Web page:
Because the Flip Video is a practical system it is also a practical tool. Often times, a routine lesson plans is given new life when a new technology like the Flip Video is introduced. Instead of handing in a report for only the teacher to read and learn from, students now have the potential to craft projects that an entire class can learn from. In essence, these user-friendly ‘tools’ help inspire new learners, giving them a sense of exploration and ownership over their work.
In retrospect, ‘we’ are a divided group of technology adopters. As such, we should all hope that ‘plug and play’ products will continue to be readily available for our use as new systems come and go. Maybe then we can ditch the training wheels once and for all and rest assure that our learning curves will forever be slight in their inclination.
Posted by Jon Ketchum at 11:45:07 AM Wed 10/14/2009
Digital Wish received a consultancy grant to hire social media professional, Josh Groth in an effort to strengthen connections with users. Through the grant, a detailed media strategy was crafted to help increase Digital Wish’s “digital-footprint” in accordance with Groth’s expertise in the field.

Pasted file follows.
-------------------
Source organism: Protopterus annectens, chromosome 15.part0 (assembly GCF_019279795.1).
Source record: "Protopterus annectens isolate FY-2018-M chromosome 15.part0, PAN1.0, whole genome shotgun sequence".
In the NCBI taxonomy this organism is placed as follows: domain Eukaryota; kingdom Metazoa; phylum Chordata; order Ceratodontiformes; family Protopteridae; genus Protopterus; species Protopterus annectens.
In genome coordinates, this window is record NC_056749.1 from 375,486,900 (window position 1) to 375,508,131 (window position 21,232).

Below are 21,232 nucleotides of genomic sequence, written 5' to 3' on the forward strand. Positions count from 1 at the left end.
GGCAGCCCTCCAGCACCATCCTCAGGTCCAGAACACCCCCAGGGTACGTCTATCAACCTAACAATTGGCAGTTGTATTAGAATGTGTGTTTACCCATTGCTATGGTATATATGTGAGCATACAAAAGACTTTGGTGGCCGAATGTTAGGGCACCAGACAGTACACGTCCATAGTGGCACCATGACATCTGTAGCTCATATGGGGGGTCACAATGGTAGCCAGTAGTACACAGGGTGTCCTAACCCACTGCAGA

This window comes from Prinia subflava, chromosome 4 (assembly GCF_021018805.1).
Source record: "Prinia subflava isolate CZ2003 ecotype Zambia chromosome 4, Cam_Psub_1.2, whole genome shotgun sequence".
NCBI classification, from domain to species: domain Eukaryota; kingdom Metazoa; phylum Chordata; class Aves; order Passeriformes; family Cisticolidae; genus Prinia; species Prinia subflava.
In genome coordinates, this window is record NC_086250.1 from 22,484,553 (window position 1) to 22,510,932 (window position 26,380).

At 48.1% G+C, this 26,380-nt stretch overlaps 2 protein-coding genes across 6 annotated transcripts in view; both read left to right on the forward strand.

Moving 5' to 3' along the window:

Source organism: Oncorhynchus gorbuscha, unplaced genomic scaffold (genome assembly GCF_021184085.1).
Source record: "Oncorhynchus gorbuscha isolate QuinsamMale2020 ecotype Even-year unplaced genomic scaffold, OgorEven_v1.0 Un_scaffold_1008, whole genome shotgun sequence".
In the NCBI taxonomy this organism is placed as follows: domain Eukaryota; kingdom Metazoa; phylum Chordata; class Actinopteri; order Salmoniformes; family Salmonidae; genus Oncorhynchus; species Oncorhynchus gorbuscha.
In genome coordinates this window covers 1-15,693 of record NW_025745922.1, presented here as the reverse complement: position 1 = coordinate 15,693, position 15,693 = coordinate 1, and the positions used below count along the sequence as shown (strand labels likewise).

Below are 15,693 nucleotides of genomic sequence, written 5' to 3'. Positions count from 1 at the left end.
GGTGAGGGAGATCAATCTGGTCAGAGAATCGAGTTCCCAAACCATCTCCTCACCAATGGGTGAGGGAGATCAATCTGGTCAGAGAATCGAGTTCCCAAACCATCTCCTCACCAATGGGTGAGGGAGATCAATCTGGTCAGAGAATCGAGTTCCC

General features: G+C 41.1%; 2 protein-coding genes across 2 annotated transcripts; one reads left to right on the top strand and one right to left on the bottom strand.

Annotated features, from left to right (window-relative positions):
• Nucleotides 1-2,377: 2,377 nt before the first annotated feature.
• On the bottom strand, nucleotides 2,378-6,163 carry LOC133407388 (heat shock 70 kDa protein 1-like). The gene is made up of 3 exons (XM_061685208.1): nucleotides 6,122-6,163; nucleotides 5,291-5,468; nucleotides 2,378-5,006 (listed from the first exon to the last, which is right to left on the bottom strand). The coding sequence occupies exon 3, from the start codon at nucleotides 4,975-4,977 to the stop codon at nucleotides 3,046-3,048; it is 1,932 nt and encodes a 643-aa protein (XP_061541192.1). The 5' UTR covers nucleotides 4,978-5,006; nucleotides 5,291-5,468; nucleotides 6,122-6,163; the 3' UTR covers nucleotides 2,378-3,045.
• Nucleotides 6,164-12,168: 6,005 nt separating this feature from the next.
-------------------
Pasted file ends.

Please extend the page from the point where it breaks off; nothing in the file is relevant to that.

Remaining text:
Groth’s 2-month correspondence yielded a systematic ‘new media’ approach, detailing how best to use social media tools such as Twitter, Facebook and You Tube. His “90-day challenge” provided a methodical mix of ways to use social trends to voice a cause.
Groth was connected to Digital Wish through an outreach program for non-profits on www.idealist.org.
You can track Digital Wish’s progress throughout Groth’s 90-day challenge by following us on Twitter, becoming a fan on Facebook or staying tuned to our channel on You Tube.
Posted by Jon Ketchum at 10:55:44 AM Mon 10/05/2009
Published by: Jon Ketchum
Technologically speaking, many of my friends and family are still considered ‘weak swimmers’ when treading through today’s tumultuous “e-ocean.” Even when they are in the knee-deep depths of technological understanding they can barely keep their chin afloat without the help of a well trained “life guard” on duty.